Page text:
The morning after Election Day in America, I asked myself and a few friends: What frightens you the most? For me, it was war. But I do not have to fear for my family’s safety. I am not made to feel unwelcome in any room. I am secure in my job, my home, my family, my little church, my healthcare. I am respected and not despised. The system works for me.

We Americans live in a country in which more and more people have more and more fears, and fewer securities. By some measures we are more free than we have ever been, but we are also more alone. We are free to do anything we wish, but more and more of us doubt that anything we do can make a difference. Trump voters in West Virginia, Bernie voters in California, Occupy Wall Street activists in New York, and Black Lives Matter activists in Missouri, all agree: the system is rigged. Arguably this election was won by a large new coalition of Americans who believe the system is rigged against them: rural and rust-belt working-class whites, the people J.D. Vance writes of in Hillbilly Elegy.

Who has rigged the system? There is usually an assumed answer to that question, sotto voce or out in the open: It is the financiers, the fat cats, maybe the Jews; it is Washington and all of the politicians; or maybe it’s the blacks, the racist bigots out in the country, the liberals, the media, Big Oil, the haters. Anyhow, there is more than enough evidence on my Facebook feed to confirm that it is all their fault. I had nothing to do with it.

America is a free country, so we have always said about ourselves. The idea was that there would be no system, no rigging, no hierarchies or restricting traditions, but only free individuals joining together to make a new and better world: novus ordo seclorum. The trouble is that we cannot seem to get away from the System. The more we hack away at it, the more it creeps up again, but now somehow invisible, impervious, far away and outside our control. We are not pulling the levers, wherever they are, so it must be them.

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We say we are free, but more of us feel alone, afraid, angry, despised, and powerless. The freedom America brought has begun to feel like a freedom from community, shared values, stability, security, family, and dignity. Does it need to be? Do all of those words really mean, without quite saying: My community, our shared values, my tribe’s stability and security and not yours?

In the Bible, freedom is an ambiguous word. It was a very great good for the Israelites to be liberated from slavery in Egypt! But the very first thing the children of Israel did with their freedom was worship a golden calf. And so God brought them to Mt. Sinai, where they were given the Law and commanded to teach it to their children’s children. They were given the Temple, to worship God and make atonement for sin. They were given the land and a king in Zion. But the children of Israel worshiped idols all the same, and their kings became lovers of power and money, and the twelve tribes turned on each other. And so in the fullness of time they were given the Lamb of God and the King of Kings, the great deliverer from every enemy and the perfect atonement for sin. In the Church we are given all of this too, by God’s grace. Blessed be the Lord, the God of Israel! For in Christ’s body we are set free to worship him without fear, all the days of our life (Luke 1:74).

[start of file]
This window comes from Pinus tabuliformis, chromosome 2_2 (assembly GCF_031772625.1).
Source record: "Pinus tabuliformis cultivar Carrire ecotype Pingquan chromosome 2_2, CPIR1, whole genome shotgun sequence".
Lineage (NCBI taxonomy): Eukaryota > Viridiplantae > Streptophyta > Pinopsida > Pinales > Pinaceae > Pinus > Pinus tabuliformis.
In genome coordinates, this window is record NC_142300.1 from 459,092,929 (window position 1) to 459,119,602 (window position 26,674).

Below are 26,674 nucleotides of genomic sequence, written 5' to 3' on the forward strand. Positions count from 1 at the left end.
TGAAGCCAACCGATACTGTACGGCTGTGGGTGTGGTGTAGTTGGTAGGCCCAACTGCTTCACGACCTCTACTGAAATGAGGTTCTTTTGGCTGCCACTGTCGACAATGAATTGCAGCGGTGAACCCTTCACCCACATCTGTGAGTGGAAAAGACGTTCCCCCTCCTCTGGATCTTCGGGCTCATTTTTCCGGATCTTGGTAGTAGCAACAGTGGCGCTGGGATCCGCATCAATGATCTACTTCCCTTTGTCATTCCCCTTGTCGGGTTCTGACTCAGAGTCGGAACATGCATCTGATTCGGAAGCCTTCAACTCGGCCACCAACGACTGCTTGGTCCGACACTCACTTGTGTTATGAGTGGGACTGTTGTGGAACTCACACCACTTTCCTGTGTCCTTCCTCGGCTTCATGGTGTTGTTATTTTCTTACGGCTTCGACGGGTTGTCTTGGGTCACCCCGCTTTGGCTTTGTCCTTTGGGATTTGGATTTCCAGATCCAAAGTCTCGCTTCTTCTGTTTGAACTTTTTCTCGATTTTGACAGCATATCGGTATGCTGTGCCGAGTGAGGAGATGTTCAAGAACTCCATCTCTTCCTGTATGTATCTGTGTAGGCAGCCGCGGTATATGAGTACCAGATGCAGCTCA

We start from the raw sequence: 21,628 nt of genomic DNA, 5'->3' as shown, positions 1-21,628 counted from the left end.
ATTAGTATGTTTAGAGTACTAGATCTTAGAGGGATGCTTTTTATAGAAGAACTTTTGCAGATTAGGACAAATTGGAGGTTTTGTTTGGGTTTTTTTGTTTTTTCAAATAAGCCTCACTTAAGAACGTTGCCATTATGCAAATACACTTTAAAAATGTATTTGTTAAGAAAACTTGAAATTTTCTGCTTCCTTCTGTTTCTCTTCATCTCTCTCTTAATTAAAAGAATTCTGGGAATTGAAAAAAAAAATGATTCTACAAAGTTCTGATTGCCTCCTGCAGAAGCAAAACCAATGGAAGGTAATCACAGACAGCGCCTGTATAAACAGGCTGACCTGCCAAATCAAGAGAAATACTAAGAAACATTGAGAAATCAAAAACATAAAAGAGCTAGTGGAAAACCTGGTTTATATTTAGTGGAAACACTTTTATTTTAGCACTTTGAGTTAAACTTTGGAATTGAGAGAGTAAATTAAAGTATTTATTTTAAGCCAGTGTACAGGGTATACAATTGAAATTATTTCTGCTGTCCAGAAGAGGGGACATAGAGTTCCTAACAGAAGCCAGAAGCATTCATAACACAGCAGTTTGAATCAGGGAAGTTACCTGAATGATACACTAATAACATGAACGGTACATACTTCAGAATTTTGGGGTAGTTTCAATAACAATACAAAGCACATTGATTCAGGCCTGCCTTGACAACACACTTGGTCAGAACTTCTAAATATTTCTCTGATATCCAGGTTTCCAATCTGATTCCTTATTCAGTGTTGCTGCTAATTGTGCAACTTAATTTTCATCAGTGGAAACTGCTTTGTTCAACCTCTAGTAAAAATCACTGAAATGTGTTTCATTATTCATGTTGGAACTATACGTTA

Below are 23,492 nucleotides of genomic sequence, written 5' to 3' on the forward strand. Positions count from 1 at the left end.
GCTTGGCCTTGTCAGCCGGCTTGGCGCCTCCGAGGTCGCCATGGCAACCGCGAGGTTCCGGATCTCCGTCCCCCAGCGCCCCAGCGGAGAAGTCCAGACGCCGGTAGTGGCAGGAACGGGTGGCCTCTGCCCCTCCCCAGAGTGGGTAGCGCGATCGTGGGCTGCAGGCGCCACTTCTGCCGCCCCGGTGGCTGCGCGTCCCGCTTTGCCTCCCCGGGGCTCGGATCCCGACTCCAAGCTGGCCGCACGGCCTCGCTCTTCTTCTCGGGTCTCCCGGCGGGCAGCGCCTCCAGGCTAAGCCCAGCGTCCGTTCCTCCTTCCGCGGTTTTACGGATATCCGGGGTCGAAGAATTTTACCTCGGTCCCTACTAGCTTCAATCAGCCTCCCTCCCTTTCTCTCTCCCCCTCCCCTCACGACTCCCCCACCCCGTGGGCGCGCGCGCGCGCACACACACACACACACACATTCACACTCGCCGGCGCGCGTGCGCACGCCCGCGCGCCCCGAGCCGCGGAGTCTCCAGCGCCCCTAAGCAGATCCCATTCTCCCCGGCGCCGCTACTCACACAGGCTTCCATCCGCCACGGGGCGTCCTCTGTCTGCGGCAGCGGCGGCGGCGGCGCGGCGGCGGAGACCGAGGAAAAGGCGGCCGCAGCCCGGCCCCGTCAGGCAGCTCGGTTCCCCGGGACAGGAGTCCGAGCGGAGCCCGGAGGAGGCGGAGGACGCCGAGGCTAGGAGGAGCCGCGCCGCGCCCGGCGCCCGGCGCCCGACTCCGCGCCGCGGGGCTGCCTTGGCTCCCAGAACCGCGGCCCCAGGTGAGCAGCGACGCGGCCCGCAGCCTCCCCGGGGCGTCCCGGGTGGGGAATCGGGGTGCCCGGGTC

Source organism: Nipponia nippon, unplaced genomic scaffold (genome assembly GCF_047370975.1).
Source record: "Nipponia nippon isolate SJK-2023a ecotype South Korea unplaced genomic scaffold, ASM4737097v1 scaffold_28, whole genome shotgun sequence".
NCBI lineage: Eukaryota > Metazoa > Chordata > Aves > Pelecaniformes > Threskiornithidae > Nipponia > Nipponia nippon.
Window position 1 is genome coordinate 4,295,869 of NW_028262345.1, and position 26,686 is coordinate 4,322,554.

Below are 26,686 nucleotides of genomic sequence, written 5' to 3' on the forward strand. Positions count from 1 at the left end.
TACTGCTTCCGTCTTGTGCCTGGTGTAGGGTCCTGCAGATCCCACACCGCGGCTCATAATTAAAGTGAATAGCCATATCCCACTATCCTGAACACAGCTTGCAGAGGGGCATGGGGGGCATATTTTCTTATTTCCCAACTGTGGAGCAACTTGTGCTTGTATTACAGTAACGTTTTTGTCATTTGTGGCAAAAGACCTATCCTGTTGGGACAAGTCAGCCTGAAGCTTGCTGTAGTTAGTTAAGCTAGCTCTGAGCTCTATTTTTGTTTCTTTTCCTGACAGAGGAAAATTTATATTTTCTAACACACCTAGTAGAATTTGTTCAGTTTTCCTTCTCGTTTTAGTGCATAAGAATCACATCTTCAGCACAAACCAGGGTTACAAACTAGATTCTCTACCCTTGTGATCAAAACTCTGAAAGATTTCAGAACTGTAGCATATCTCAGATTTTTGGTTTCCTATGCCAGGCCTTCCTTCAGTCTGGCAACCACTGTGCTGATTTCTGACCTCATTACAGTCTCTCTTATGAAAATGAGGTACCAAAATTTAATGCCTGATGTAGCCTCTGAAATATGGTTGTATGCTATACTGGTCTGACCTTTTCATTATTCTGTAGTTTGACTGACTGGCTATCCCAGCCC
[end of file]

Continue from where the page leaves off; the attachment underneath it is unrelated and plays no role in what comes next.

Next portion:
Here is no rigged system, but a God in whose service is perfect freedom, in whose Son is pardon and deliverance from all our sins, and in whose Church is perfect communion, as all join together with one voice in praise and thanksgiving, now and forever. Amen!

There are no shortcuts to this freedom: no way to get there without God and his saving and sanctifying gifts. Insofar as American freedom has told us that we could, it has all been a lie, just another golden calf. Insofar as our church has bought into this lie, we too have bowed the knee to Baal. But God has given us everything we need to follow him now, without any fear. We have the Word to teach to our children’s children. We have the gospel to proclaim, sins to confess and absolve.

We have all of the gifts of God we will ever need to draw together a broken, fearful, divided, lonely, angry world into one people of God, in Christ’s broken and risen body. That is where God’s politics begins, as it always has.

Thanks be to God.

About The Author

The Rev. Canon Jordan Hylden is a contributing editor of The Living Church, canon theologian in the Diocese of Dallas, and co-vicar of St. Augustine’s Episcopal Church.

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